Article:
Menuology: Cordial Cocktails

By Donna Garlough | Boston Magazine |

When Chef Ken Oringer opens his latest venture, Coppa, in the South End this month, you’ll find all sorts of indulgences on hand: house-made pastas, wood-fired pizzas, eclectic Italian wines. One thing you won’t find? The libations poured at his other spots, like Toro’s Gypsy or the La Verdad margarita, since Coppa has only a beer/wine/cordial license.

And yet there will be cocktails here‚ÄĒcuriously good, strong cocktails. Coppa’s liquor license is one of a rare breed, a quirky pass created for Massachusetts restaurants that can’t procure, or afford, a full-bar permit. Ap√©ritifs like Campari and after-dinner quaffs like sambuca are allowed, but spirits like gin and tequila are not. (A “cordial” is defined not by alcohol level, but by sugar content: Green Chartreuse, for example, is a potent 110 proof, yet it qualifies, as do many flavored vodkas.)

Given Boston’s appetite for craft cocktails, cordials-restricted barkeeps have set out to create first-rate drinks anyway. Coppa general manager Courtney Bissonnette (wife of chef Jamie Bissonnette, Oringer’s partner in the restaurant) likes to balance cordials’ sweetness with bitters or add them to dry wine, yielding easy-drinking refreshers like the Aperol Spritz (equal parts prosecco, soda water, and the sambuca-like Aperol). At Taranta, in the North End, cocktails are crafted using pisco, the grape-based Peruvian brandy, while the South End’s Myers + Chang bases several offerings on sake, including the Asian Mojito.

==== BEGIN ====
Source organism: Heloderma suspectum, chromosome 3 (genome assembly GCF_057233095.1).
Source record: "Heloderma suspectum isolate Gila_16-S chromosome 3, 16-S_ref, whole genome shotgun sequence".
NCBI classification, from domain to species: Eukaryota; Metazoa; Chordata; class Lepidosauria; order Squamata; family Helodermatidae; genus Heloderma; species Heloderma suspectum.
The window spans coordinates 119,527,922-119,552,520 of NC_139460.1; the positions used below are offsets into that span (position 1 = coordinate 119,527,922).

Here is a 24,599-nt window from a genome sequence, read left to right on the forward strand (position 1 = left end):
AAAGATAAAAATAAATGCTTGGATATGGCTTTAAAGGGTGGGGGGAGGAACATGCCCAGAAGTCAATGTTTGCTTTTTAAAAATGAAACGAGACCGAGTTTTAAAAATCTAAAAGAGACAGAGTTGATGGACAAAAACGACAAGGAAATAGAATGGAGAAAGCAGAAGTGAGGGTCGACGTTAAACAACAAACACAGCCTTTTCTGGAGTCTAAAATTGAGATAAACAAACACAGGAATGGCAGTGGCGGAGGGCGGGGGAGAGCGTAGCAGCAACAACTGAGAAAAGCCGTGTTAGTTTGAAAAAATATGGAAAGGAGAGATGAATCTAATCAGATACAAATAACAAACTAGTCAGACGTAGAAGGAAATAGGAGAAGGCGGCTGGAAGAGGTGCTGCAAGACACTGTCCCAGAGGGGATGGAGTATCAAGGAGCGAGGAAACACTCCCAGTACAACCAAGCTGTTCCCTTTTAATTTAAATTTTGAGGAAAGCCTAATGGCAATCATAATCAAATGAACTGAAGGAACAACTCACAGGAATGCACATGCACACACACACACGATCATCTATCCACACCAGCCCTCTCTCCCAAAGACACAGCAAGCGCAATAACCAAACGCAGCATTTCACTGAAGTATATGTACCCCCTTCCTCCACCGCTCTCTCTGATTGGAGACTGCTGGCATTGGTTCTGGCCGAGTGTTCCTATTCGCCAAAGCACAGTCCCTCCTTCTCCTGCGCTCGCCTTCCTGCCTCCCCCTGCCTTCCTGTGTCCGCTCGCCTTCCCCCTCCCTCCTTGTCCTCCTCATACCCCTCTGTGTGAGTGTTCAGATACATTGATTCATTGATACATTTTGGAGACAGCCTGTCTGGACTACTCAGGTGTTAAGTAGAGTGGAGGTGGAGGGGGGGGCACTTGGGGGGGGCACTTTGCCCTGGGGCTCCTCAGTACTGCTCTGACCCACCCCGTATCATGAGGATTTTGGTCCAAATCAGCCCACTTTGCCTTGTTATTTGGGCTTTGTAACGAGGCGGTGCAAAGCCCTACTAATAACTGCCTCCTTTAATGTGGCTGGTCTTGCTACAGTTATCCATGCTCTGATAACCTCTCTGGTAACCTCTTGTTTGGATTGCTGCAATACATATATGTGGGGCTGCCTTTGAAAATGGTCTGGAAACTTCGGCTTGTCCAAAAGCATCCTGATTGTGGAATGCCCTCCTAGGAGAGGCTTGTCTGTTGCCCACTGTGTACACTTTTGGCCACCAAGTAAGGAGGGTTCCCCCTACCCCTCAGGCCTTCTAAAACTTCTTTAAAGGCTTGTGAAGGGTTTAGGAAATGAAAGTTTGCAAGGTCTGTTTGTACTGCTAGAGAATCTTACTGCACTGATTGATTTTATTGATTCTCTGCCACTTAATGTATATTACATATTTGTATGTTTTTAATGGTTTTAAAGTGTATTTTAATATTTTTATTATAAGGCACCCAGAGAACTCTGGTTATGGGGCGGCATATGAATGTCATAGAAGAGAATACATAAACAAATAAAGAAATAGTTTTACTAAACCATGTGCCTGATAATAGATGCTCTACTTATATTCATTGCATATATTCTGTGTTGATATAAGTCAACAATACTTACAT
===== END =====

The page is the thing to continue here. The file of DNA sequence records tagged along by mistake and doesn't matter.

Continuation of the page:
And when the drinks are made well, tipplers don’t bat an eye, Bissonnette says. “Nine times out of ten, when people come in for cocktails, they order off the list in front of them,” she notes. So, will you even miss the hard stuff? We think not.

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